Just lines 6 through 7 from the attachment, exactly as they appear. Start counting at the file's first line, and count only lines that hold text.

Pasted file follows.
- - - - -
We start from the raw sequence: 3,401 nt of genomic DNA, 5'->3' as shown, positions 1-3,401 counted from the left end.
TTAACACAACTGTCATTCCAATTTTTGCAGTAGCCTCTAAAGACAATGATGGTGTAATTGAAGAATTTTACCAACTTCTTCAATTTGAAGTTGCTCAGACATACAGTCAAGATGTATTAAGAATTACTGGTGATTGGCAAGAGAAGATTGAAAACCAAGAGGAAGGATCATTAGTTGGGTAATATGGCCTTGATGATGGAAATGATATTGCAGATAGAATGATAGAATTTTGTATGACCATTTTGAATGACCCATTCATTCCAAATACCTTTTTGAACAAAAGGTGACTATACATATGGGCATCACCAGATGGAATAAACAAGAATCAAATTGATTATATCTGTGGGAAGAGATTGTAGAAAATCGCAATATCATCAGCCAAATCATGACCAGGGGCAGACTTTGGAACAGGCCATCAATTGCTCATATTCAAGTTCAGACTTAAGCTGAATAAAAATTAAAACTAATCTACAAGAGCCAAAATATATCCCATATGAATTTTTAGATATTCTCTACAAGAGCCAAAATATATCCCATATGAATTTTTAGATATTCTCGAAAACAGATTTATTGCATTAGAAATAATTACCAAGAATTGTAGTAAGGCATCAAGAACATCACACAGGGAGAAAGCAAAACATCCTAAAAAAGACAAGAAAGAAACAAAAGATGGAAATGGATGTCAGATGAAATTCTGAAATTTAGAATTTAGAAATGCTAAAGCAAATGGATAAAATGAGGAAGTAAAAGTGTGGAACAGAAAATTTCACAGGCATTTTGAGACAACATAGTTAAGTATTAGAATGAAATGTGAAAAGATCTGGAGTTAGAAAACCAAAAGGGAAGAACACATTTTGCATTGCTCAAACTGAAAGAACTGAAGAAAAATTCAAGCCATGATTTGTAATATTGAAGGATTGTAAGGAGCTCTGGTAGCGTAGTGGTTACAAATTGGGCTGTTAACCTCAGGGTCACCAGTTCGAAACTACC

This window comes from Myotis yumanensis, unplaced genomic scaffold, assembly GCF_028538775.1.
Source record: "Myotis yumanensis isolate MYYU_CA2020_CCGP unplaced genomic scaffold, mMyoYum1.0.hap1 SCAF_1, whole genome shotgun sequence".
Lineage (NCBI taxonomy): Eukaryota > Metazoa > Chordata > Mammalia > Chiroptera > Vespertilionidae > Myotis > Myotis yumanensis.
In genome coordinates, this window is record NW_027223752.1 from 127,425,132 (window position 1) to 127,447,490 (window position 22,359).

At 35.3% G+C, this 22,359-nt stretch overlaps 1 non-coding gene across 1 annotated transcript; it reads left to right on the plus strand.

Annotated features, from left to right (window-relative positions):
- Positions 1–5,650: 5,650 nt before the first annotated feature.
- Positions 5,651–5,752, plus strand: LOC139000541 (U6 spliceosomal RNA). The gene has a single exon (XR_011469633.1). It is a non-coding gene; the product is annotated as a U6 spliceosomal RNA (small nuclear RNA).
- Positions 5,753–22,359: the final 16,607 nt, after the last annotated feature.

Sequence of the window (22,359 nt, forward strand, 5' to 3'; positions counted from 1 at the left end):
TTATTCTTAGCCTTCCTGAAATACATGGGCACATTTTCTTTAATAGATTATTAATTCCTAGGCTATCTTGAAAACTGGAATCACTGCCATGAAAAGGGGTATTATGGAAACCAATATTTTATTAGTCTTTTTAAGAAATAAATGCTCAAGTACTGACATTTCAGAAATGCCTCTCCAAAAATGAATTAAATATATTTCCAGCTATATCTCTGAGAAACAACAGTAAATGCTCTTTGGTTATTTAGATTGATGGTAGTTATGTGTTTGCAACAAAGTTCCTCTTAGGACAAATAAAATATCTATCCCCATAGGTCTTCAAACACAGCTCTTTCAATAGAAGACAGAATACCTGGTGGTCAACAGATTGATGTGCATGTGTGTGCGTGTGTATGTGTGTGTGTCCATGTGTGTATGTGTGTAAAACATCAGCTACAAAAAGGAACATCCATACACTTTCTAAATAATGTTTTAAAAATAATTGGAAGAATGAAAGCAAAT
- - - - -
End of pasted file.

In genome coordinates, this window is record NW_027223752.1 from 127,425,132 (window position 1) to 127,447,490 (window position 22,359).

At 35.3% G+C, this 22,359-nt stretch overlaps 1 non-coding gene across 1 annotated transcript; it reads left to right on the plus strand.